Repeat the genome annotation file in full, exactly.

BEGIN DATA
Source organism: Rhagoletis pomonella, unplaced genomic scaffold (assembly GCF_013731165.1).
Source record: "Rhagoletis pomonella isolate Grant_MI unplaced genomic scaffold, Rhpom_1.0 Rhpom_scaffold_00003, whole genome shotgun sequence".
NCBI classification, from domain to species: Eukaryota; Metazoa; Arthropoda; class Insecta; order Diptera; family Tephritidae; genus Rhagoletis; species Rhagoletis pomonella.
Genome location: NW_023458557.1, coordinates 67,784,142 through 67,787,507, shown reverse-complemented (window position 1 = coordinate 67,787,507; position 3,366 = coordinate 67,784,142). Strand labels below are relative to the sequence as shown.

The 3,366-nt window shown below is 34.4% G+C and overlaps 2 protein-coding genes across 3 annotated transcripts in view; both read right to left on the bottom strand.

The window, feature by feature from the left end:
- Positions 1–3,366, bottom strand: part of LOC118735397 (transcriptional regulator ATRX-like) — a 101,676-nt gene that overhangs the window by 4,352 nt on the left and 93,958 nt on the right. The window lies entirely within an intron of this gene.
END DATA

Source organism: Rhagoletis pomonella, unplaced genomic scaffold (assembly GCF_013731165.1).
Source record: "Rhagoletis pomonella isolate Grant_MI unplaced genomic scaffold, Rhpom_1.0 Rhpom_scaffold_00003, whole genome shotgun sequence".
NCBI classification, from domain to species: Eukaryota; Metazoa; Arthropoda; class Insecta; order Diptera; family Tephritidae; genus Rhagoletis; species Rhagoletis pomonella.
Genome location: NW_023458557.1, coordinates 67,784,142 through 67,787,507, shown reverse-complemented (window position 1 = coordinate 67,787,507; position 3,366 = coordinate 67,784,142). Strand labels below are relative to the sequence as shown.

The 3,366-nt window shown below is 34.4% G+C and overlaps 2 protein-coding genes across 3 annotated transcripts in view; both read right to left on the bottom strand.

The window, feature by feature from the left end:
- Positions 1–3,366, bottom strand: part of LOC118735397 (transcriptional regulator ATRX-like) — a 101,676-nt gene that overhangs the window by 4,352 nt on the left and 93,958 nt on the right. The window lies entirely within an intron of this gene.